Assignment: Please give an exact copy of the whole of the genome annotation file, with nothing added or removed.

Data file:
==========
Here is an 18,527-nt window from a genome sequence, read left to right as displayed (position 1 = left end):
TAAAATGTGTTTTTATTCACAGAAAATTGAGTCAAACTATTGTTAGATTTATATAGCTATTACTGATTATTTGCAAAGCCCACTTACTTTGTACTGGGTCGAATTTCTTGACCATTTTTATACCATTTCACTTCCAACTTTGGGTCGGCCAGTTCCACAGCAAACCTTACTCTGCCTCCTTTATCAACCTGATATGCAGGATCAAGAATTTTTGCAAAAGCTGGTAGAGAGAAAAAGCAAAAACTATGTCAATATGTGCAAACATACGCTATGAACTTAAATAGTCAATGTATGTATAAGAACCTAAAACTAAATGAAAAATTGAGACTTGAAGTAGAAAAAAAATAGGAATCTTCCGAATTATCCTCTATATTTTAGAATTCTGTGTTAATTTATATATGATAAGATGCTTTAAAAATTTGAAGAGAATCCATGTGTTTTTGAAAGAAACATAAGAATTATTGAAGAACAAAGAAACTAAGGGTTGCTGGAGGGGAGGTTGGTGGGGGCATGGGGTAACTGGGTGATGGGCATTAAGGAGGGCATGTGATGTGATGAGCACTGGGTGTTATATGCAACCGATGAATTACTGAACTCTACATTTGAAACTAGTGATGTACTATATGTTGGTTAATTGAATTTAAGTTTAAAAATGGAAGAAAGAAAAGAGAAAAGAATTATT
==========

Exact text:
Here is an 18,527-nt window from a genome sequence, read left to right as displayed (position 1 = left end):
TAAAATGTGTTTTTATTCACAGAAAATTGAGTCAAACTATTGTTAGATTTATATAGCTATTACTGATTATTTGCAAAGCCCACTTACTTTGTACTGGGTCGAATTTCTTGACCATTTTTATACCATTTCACTTCCAACTTTGGGTCGGCCAGTTCCACAGCAAACCTTACTCTGCCTCCTTTATCAACCTGATATGCAGGATCAAGAATTTTTGCAAAAGCTGGTAGAGAGAAAAAGCAAAAACTATGTCAATATGTGCAAACATACGCTATGAACTTAAATAGTCAATGTATGTATAAGAACCTAAAACTAAATGAAAAATTGAGACTTGAAGTAGAAAAAAAATAGGAATCTTCCGAATTATCCTCTATATTTTAGAATTCTGTGTTAATTTATATATGATAAGATGCTTTAAAAATTTGAAGAGAATCCATGTGTTTTTGAAAGAAACATAAGAATTATTGAAGAACAAAGAAACTAAGGGTTGCTGGAGGGGAGGTTGGTGGGGGCATGGGGTAACTGGGTGATGGGCATTAAGGAGGGCATGTGATGTGATGAGCACTGGGTGTTATATGCAACCGATGAATTACTGAACTCTACATTTGAAACTAGTGATGTACTATATGTTGGTTAATTGAATTTAAGTTTAAAAATGGAAGAAAGAAAAGAGAAAAGAATTATT